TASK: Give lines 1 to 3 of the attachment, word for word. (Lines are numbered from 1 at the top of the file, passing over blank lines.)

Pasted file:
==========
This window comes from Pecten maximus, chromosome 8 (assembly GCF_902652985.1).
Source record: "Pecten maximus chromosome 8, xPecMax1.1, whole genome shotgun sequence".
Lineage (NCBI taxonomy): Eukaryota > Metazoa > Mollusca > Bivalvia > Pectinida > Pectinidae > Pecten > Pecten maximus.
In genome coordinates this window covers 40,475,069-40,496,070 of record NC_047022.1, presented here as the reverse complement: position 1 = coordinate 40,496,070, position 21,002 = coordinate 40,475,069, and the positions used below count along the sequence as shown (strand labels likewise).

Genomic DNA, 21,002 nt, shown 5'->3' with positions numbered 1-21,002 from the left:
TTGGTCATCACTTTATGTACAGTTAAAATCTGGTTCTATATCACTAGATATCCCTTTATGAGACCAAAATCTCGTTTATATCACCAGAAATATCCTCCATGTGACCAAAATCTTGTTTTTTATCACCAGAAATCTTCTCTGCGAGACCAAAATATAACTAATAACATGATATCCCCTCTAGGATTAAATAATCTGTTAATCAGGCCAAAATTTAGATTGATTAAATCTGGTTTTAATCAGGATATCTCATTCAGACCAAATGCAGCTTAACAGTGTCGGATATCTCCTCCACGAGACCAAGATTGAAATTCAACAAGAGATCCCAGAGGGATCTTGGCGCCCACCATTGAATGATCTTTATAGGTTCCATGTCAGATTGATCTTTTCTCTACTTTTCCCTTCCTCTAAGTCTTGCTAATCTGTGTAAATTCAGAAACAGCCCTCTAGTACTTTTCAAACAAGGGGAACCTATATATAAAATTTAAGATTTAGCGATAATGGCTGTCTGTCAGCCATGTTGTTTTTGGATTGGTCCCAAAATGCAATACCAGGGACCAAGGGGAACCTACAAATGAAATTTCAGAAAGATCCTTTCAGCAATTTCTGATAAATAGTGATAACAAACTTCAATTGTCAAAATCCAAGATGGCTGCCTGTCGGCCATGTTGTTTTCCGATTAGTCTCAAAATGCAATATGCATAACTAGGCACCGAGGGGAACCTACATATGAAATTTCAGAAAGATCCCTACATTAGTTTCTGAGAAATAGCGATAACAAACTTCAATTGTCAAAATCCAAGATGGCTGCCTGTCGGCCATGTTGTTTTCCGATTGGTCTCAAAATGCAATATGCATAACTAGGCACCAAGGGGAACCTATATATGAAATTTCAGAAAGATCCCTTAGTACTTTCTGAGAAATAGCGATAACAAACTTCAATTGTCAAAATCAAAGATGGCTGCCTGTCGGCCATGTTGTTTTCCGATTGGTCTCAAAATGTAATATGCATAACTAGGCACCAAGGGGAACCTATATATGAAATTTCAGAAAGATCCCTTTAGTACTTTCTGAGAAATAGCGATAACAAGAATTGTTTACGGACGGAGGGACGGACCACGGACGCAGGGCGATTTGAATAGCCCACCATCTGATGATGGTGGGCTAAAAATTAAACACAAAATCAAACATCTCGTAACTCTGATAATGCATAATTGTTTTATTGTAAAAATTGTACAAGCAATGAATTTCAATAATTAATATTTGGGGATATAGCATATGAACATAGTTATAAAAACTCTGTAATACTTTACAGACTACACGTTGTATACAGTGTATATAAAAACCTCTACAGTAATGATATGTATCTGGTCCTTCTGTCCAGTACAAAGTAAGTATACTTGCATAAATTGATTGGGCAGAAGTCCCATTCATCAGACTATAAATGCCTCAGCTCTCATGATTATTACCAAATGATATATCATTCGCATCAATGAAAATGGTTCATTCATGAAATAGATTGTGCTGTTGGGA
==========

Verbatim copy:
This window comes from Pecten maximus, chromosome 8 (assembly GCF_902652985.1).
Source record: "Pecten maximus chromosome 8, xPecMax1.1, whole genome shotgun sequence".
Lineage (NCBI taxonomy): Eukaryota > Metazoa > Mollusca > Bivalvia > Pectinida > Pectinidae > Pecten > Pecten maximus.